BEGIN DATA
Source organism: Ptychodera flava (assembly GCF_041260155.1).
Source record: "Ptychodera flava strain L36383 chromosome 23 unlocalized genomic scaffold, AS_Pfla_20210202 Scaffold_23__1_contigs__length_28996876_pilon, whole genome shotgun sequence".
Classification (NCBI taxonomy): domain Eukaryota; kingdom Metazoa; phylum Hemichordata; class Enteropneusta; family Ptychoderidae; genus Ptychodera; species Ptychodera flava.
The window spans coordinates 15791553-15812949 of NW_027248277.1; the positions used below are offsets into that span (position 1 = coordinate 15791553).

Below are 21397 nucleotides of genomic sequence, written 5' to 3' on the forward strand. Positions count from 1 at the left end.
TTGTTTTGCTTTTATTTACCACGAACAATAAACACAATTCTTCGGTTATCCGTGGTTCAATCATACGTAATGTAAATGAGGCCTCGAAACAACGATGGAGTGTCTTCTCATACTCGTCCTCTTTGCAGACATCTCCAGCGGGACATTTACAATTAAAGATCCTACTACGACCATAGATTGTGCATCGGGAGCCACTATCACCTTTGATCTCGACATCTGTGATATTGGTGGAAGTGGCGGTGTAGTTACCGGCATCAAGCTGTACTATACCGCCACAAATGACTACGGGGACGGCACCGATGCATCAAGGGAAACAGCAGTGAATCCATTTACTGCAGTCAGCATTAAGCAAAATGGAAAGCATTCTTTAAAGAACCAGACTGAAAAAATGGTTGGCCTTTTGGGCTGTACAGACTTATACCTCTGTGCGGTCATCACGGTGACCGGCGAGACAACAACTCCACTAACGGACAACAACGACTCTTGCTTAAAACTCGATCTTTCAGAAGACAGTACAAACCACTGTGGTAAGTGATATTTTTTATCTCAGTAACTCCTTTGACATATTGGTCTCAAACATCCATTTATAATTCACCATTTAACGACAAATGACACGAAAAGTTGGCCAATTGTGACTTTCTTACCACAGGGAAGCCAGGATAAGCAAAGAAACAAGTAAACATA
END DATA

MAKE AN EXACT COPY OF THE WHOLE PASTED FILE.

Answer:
Source organism: Ptychodera flava (assembly GCF_041260155.1).
Source record: "Ptychodera flava strain L36383 chromosome 23 unlocalized genomic scaffold, AS_Pfla_20210202 Scaffold_23__1_contigs__length_28996876_pilon, whole genome shotgun sequence".
Classification (NCBI taxonomy): domain Eukaryota; kingdom Metazoa; phylum Hemichordata; class Enteropneusta; family Ptychoderidae; genus Ptychodera; species Ptychodera flava.
The window spans coordinates 15791553-15812949 of NW_027248277.1; the positions used below are offsets into that span (position 1 = coordinate 15791553).

Below are 21397 nucleotides of genomic sequence, written 5' to 3' on the forward strand. Positions count from 1 at the left end.
TTGTTTTGCTTTTATTTACCACGAACAATAAACACAATTCTTCGGTTATCCGTGGTTCAATCATACGTAATGTAAATGAGGCCTCGAAACAACGATGGAGTGTCTTCTCATACTCGTCCTCTTTGCAGACATCTCCAGCGGGACATTTACAATTAAAGATCCTACTACGACCATAGATTGTGCATCGGGAGCCACTATCACCTTTGATCTCGACATCTGTGATATTGGTGGAAGTGGCGGTGTAGTTACCGGCATCAAGCTGTACTATACCGCCACAAATGACTACGGGGACGGCACCGATGCATCAAGGGAAACAGCAGTGAATCCATTTACTGCAGTCAGCATTAAGCAAAATGGAAAGCATTCTTTAAAGAACCAGACTGAAAAAATGGTTGGCCTTTTGGGCTGTACAGACTTATACCTCTGTGCGGTCATCACGGTGACCGGCGAGACAACAACTCCACTAACGGACAACAACGACTCTTGCTTAAAACTCGATCTTTCAGAAGACAGTACAAACCACTGTGGTAAGTGATATTTTTTATCTCAGTAACTCCTTTGACATATTGGTCTCAAACATCCATTTATAATTCACCATTTAACGACAAATGACACGAAAAGTTGGCCAATTGTGACTTTCTTACCACAGGGAAGCCAGGATAAGCAAAGAAACAAGTAAACATA